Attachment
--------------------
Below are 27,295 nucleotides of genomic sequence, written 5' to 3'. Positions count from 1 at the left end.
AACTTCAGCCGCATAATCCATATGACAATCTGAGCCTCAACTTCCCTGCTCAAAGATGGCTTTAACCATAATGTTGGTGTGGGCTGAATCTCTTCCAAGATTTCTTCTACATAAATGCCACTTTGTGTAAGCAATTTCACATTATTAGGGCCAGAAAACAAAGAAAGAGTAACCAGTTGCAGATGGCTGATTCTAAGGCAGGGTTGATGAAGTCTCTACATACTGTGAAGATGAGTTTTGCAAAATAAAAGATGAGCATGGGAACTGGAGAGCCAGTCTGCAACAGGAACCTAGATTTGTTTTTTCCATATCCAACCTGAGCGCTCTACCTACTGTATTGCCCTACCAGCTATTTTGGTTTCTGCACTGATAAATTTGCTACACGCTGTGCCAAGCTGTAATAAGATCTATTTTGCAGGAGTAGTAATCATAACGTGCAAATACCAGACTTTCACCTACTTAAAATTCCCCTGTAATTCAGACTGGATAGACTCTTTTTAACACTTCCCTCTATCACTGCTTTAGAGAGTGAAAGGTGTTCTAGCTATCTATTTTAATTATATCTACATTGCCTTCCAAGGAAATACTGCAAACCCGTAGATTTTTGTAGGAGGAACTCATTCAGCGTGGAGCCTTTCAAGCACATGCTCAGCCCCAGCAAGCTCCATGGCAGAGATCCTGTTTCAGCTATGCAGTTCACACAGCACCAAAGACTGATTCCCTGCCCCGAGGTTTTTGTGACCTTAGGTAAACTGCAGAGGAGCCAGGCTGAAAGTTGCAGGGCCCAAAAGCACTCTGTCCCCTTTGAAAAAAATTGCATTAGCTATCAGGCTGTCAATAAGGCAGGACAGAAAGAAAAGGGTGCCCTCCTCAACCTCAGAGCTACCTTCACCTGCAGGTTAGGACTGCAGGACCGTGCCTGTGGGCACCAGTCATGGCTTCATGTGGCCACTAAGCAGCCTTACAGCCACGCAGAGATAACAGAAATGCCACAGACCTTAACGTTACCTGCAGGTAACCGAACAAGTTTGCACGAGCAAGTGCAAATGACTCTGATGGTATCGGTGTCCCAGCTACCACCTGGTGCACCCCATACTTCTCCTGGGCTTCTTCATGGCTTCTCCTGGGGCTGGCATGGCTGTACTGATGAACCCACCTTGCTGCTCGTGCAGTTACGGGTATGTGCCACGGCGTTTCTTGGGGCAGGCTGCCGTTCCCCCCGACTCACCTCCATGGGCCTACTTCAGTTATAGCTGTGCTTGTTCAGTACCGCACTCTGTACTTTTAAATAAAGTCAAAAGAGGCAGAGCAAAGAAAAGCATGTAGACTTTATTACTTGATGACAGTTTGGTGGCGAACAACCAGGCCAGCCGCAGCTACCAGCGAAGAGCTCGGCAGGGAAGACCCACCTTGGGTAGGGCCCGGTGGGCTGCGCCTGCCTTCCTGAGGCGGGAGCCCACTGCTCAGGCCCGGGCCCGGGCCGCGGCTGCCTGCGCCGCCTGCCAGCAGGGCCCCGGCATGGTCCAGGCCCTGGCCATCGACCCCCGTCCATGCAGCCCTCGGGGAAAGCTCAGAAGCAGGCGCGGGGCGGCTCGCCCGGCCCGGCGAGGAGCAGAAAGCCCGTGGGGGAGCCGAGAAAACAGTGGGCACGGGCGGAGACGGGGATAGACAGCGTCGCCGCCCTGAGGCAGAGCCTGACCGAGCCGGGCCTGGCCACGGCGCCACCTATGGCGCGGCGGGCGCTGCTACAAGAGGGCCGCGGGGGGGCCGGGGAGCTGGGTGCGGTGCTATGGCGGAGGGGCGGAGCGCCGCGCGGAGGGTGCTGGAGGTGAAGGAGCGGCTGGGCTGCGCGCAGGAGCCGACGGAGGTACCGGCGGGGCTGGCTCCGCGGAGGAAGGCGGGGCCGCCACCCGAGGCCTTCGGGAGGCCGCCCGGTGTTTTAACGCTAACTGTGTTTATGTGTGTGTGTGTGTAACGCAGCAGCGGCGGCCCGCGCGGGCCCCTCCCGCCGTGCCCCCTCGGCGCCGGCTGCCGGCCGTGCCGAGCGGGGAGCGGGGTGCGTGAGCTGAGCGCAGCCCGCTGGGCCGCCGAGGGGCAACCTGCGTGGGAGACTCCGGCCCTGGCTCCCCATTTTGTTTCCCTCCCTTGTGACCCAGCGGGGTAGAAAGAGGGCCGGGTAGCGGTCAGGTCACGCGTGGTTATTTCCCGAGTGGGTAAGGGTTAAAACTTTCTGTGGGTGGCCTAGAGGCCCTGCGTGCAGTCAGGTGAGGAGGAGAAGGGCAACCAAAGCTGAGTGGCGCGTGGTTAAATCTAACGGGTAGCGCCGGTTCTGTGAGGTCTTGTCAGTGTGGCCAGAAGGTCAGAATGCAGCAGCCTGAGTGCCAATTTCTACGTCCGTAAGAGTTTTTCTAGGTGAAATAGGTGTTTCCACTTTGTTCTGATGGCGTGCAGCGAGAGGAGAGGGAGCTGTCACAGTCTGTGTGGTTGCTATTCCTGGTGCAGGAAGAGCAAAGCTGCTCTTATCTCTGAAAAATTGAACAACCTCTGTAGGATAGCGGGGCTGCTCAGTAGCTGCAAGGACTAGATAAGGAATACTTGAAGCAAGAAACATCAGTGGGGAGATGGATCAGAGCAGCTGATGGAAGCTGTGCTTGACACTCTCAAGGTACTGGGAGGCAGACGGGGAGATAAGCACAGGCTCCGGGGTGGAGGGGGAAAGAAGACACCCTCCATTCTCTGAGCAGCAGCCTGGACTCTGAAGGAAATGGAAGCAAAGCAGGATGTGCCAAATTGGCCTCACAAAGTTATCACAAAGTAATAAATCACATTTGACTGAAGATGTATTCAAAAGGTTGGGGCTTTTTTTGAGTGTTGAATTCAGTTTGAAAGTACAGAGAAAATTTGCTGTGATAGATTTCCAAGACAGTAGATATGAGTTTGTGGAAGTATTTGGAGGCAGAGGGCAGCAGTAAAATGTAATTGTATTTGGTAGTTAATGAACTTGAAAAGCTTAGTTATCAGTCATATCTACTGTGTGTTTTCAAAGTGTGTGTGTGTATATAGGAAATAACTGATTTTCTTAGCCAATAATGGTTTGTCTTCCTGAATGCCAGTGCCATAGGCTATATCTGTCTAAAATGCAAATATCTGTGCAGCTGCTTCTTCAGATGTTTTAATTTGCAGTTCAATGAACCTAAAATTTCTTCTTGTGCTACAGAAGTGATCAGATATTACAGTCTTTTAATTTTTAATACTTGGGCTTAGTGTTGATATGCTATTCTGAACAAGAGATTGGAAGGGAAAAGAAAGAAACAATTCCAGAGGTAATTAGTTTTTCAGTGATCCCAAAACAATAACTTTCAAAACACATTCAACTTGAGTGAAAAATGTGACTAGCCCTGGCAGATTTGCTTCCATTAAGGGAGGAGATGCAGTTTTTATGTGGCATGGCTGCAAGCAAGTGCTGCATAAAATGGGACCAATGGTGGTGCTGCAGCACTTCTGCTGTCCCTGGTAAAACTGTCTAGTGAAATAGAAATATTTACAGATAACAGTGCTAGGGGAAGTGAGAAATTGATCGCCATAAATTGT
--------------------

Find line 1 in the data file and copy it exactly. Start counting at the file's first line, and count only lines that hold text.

Below are 27,295 nucleotides of genomic sequence, written 5' to 3'. Positions count from 1 at the left end.